Michael has worked on many fine films and stage plays over his career, it is not a matter of saying who he has worked with on the stage or screen but who hasn't worked with him! Karen Nixon interviewed Micheal with some questions from locals. How did we fit a career of more than forty years and in excess of 180 films into a two page spread. Here is our condensed version.
Actually I wanted to be a medical missionary but due to The Depression my parents could not afford the university costs. I originally did an accountancy course and worked in Sydney however I became quite disgruntled with that role. One day while leaving work I passed the ABC Studio in Caslereigh Street. I decided to walk into the ABC Studio as I was fond of a radio program on air by George Ivan Smith about radio journalism and youth issues. I went in and asked would Mr Smith see me? I was directed up to the second floor and to my delight, there was George.
I introduced myself and he asked what did I want? I said to him I had another idea for a show called Dead End Jobs & Young People. He replied that it sounded very interesting, asked me to sit down and write a few lines on a page. As I sat there I saw a new thing called a typewriter. I had heard about typewriters but not used one...So I wrote..."Good evening and welcome to Voice of the Youth and tonight it is Dead End Jobs." George looked over my shoulder and said "That's looking good, when would you have time to write the rest for me?" I replied I had quit my job tonight. So it was decided I would return on the Monday and finish the script then broadcast it.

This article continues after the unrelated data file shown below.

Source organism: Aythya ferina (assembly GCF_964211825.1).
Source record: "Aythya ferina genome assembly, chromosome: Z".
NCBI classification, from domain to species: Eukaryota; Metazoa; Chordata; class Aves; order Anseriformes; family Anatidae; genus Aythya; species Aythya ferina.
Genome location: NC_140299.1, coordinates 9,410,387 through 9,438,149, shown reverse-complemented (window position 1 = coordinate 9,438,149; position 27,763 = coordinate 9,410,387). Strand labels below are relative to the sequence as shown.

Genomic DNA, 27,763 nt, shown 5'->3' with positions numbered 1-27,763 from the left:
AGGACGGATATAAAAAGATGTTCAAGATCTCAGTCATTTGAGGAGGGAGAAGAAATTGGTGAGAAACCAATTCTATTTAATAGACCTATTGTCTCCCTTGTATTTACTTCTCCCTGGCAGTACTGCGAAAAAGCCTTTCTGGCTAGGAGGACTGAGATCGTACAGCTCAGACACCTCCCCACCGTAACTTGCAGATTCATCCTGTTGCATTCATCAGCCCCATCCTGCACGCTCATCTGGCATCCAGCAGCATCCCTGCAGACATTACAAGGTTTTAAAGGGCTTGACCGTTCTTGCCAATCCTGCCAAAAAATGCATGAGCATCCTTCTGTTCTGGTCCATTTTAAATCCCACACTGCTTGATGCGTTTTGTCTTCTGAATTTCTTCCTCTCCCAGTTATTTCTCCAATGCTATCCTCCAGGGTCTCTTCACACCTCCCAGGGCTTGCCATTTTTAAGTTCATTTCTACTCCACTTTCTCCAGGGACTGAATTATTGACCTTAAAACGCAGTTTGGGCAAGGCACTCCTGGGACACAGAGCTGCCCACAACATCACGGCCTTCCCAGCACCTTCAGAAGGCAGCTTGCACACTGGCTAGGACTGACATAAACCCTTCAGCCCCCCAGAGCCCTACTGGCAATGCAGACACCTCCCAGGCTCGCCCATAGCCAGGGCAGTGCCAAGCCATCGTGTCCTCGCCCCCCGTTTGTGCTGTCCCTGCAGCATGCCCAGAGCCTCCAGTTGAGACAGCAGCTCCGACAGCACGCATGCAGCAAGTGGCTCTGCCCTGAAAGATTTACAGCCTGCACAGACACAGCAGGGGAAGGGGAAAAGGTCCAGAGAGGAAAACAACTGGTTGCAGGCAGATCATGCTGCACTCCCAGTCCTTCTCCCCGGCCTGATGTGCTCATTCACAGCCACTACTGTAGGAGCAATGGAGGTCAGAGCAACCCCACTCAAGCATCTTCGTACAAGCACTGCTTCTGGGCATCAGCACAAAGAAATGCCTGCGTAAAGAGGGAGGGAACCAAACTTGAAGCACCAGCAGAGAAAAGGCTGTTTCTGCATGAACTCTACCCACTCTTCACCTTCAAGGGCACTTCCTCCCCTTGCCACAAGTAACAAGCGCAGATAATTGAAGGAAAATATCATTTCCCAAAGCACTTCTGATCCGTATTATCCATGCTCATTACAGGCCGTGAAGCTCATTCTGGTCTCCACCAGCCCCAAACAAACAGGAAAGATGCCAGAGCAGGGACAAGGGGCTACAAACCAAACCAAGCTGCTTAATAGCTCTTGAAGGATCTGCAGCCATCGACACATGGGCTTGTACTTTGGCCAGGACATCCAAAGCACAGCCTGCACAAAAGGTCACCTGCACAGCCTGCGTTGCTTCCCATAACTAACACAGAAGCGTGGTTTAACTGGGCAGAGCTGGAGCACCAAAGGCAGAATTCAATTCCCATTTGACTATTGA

Within two weeks from the meeting I was on air and getting five guineas a shot. During this time I did interviews with people like HG Wells and was on air quite a lot. Producer, Charles Wheeler from the ABC, came up to me and said "I want you to read a play as I've heard you on air with George." So next thing I had progressed to radio acting!
Then World War 2 started and I was sent to the Middle East in the army. Six years later I was back home and on the radio again, as well as doing stage plays.
By the 1940s the film industry had become huge with many sessions crowded with 3000 people and just as many outside. It was extraordinary the adulation you got.
My family thought "our son the actor" but thought I was a bit strange with my corduroy jackets and suede shoes. But all actors of the time were a bit strange.
Most people won't go and see a film unless it's the calibre of Lord of The Rings or Shrek, you're lucky to see a film run for six weeks and then it's on DVD or VHS. Or you see it on Foxtel. There seem to be more films competing against each other and it's dog eat dog to raise the finance to make a film.
The trouble with big budget films is that you have many investors and with that comes many experts. With people telling you how to make your film, that's when you run over budget. The experts aren't always correct
I think that it would be wonderful to be able to share the great experiences and skills. That way they are not lost and the community and industry could all benefit. That would be my only regret, a personal regret only!
During the 1920's with my father we all used to come to the coast. We would pitch a tent and stay for the weekend, even at The Entrance. Now since settling here and being basically retired I still get offers to work but tell my agent that if they want me they can come up here to me, as I hate the city and absolutely adore living here. I have done more writing up here than anywhere over the last ten years, as it is so peaceful and quiet.
In fondest memory of this fine actor and man who was lost to us in 2008